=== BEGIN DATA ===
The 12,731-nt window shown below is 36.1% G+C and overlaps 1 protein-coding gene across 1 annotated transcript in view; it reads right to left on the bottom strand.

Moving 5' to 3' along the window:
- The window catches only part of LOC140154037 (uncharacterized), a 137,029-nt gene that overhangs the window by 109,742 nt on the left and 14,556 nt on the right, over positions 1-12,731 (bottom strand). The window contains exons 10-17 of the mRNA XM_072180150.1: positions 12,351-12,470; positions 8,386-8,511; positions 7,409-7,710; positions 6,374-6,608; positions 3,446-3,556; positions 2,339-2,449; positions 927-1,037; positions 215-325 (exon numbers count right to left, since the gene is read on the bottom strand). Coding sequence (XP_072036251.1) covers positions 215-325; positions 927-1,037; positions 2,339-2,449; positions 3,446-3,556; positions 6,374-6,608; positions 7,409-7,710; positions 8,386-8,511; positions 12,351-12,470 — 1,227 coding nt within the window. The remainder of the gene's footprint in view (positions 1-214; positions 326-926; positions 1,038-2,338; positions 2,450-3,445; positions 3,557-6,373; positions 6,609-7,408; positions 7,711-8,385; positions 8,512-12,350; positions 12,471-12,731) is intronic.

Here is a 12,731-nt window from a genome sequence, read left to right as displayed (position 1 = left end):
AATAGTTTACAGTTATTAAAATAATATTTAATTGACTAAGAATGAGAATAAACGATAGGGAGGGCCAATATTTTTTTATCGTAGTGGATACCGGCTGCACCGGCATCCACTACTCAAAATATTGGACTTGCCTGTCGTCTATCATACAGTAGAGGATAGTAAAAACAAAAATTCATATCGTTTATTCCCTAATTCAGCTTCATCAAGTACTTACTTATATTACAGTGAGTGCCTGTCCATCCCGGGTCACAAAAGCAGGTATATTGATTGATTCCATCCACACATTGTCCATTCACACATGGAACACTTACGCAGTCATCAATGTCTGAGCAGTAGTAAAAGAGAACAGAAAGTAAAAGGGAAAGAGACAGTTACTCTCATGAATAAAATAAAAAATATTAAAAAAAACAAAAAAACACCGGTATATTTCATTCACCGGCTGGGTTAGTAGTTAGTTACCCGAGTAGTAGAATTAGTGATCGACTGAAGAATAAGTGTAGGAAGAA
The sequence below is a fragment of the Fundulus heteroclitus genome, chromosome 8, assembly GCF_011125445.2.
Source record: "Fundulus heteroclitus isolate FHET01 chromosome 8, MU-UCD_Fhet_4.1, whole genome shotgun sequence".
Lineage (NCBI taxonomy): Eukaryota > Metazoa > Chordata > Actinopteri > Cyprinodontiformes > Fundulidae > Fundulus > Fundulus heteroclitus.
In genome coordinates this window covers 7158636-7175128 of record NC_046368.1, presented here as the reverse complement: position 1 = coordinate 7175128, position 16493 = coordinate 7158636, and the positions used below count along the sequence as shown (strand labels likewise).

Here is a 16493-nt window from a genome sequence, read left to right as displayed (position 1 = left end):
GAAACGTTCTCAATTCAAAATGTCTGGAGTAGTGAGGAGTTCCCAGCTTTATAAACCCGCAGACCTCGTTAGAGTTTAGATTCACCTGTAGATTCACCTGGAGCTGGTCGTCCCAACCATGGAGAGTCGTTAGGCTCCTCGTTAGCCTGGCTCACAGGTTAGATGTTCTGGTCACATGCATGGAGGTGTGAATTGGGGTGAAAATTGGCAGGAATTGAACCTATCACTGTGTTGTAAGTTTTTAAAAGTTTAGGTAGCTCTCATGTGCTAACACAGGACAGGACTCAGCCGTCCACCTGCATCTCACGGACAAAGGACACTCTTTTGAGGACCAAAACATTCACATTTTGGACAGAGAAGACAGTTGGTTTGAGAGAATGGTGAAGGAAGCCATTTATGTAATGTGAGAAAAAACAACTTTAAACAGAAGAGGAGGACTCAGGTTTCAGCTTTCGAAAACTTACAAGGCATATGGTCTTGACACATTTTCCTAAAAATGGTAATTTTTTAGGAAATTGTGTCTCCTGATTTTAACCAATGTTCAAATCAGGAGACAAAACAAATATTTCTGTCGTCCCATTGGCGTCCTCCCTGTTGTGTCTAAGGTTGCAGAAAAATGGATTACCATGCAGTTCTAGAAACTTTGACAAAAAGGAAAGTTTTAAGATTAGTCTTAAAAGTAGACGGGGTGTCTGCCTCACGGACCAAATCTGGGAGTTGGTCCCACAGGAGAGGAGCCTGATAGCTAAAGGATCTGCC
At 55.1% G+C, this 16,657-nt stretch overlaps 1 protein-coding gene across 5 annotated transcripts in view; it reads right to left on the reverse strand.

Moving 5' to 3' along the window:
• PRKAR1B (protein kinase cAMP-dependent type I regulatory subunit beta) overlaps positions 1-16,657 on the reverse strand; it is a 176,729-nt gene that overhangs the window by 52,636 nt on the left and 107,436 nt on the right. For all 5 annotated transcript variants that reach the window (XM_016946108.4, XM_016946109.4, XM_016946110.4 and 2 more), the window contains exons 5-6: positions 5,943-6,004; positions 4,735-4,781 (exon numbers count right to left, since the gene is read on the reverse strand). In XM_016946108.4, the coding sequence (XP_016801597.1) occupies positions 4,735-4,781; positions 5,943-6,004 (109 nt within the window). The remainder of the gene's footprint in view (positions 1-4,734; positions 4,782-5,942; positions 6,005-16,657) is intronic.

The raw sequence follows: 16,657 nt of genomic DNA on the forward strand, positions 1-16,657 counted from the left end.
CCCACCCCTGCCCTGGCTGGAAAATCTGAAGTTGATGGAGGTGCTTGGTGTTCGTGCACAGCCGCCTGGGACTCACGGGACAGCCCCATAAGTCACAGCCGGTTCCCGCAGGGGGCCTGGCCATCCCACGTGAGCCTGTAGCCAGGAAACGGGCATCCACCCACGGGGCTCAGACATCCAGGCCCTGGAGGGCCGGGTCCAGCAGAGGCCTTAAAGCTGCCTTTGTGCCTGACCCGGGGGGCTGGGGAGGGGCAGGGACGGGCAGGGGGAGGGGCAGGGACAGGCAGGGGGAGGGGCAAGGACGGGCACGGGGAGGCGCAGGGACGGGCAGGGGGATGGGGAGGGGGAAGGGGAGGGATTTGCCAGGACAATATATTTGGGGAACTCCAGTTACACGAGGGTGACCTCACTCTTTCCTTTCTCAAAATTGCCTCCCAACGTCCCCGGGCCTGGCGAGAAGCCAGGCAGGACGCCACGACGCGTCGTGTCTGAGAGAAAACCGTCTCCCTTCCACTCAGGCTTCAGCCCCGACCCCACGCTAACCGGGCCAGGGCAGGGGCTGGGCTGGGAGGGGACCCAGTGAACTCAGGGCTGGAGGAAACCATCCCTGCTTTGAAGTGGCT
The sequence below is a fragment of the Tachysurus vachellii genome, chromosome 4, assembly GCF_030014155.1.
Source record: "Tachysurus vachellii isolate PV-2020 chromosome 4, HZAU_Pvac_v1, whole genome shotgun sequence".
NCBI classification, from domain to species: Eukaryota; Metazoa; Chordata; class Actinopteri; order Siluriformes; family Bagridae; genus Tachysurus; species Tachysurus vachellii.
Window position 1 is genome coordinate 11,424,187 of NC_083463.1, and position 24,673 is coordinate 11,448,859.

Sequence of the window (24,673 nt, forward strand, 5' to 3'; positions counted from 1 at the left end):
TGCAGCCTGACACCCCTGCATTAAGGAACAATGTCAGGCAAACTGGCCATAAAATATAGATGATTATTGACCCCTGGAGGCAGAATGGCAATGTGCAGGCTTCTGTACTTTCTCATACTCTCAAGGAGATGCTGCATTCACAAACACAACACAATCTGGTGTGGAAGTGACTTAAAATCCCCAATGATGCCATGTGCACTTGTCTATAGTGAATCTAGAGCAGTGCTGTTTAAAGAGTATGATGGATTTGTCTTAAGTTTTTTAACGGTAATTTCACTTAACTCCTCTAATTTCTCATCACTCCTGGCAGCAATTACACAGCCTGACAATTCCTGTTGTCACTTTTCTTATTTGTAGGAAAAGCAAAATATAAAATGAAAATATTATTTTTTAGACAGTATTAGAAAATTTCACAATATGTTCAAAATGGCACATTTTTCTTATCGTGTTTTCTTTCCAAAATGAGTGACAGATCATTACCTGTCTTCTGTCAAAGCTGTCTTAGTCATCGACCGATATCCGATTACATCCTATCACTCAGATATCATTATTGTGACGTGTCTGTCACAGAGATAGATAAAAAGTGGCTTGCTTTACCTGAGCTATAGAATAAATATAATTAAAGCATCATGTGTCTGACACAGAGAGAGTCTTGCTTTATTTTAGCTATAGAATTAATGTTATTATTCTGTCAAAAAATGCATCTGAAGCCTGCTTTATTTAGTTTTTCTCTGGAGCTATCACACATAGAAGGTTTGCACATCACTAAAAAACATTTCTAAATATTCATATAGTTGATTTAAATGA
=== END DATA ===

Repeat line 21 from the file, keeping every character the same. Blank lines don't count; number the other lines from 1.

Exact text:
Sequence of the window (24,673 nt, forward strand, 5' to 3'; positions counted from 1 at the left end):